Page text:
You are here

How detailed should tasks within a user story be for agile teams?

public://pictures/yvettef.jpg
Yvette Francino, Agile Consultant, Yvette Francino, LLC

Whether splitting stories or creating tasks, the debate continues on many agile teams about the level of detail that should be included in a user story and associated tasks. Some people believe that the time spent during sprint planning meetings debating details and estimates would be better spent implementing. Others believe that not enough time is spent on details and estimates, leaving the team with a lack of clarity on what needs to be done during the sprint. To be the most efficient with their sprint planning and focus on having working software by the end of their sprint, agile teams need to go into just the right amount of detail.

[ Learn how to apply DevOps principles to succeed with your SAP modernization in TechBeacon's new guide. Plus: Get the SAP HANA migration white paper. ]

What are sprint tasks, and are they needed?

Sprint tasks are used by teams to decompose user stories or product backlog items (PBIs) at the sprint planning meeting to a more granular level. In scrum, planning and estimates become more detailed over time. At a high level, a project may start as epics, themes, or features, which are then broken down into user stories. Tasks are used to break down user stories even further. Tasks are the smallest unit used in scrum to track work. A task should be completed by one person on the team, though the team may choose to pair up when doing the work.

Typically, each user story will have multiple associated tasks. Sometimes these will be created by function, such as design, code, test, document, or UX. Some might say this sounds like waterfall, but using this approach on each story is acceptable and considered agile. Because the team is cross-functional, having tasks arranged in this manner allows team members to work in parallel on their area of functional expertise to complete the story as a team.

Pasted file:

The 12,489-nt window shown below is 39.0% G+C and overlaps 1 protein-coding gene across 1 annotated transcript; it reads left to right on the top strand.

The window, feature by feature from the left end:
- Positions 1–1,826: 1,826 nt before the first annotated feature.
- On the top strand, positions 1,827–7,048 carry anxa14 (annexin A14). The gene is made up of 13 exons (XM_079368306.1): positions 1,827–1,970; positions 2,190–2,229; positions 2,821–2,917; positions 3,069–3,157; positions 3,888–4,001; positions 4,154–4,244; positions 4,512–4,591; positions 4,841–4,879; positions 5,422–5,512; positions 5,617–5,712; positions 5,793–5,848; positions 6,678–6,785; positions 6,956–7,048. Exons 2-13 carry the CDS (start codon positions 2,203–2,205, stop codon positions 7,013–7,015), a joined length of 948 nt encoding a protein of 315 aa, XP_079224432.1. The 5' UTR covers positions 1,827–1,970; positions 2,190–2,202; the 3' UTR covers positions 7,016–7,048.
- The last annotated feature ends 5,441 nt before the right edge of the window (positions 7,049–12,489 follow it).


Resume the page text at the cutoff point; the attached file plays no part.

Likewise, some people feel that it's "anti-agile" to have "too many tasks" for each story and fear it will introduce overhead, such as estimating, monitoring, or tracking tasks. One option teams have that can minimize these processes is to create tasks, perhaps just with sticky notes on a physical task board.

[ Is it time to rethink your release management strategy? Learn why Adaptive Release Governance is essential to DevOps success (Gartner). ]

What does the Scrum Guide say?

Though there's plenty of scrum literature that give recommendations and best practices associated with estimates, user stories, and task creation, the terms "user story" and "task" don't appear in the Scrum Guide by Ken Schwaber and Jeff Sutherland.

Regarding the sprint planning meeting, the guide says:

The work to be performed in the Sprint is planned at the Sprint Planning. This plan is created by the collaborative work of the entire Scrum Team. Sprint Planning is time-boxed to a maximum of eight hours for a one-month Sprint. For shorter Sprints, the event is usually shorter. The Scrum Master ensures that the event takes place and that attendants understand its purpose. The Scrum Master teaches the Scrum Team to keep it within the time-box. Sprint Planning answers the following:

• What can be delivered in the Increment resulting from the upcoming Sprint?

• How will the work needed to deliver the Increment be achieved?

The Scrum Guide doesn't suggest that tasks are required, and it doesn't recommend task size or a specific estimation process. It does suggest that refinement of product backlog with details and estimates is an ongoing process and "usually consumes no more than 10 percent of the capacity of the development team." So, while the Guide doesn't suggest how much detail should go into user stories or tasks, it does advise time-boxing the time spent in planning and refinement.

Tasks shouldn't take more than a day

There may be differences in opinion on estimation or other processes related to task management, but trying to keep the tasks small enough that they can be done in a day or less seems to be the generally accepted practice.

Although the Scrum Guide doesn't specifically refer to tasks, the guide says:

"Work planned for the first days of the Sprint by the Development Team is decomposed, often to units of one day or less."

There are several reasons that experts recommend this:

  • Daily tasks would match the cadence of the daily stand-up. By having tasks that take a day or less, progress (or lack thereof) is clear at the daily stand-up meeting.
  • Daily tasks increase the transparency of what everyone on the team is working on.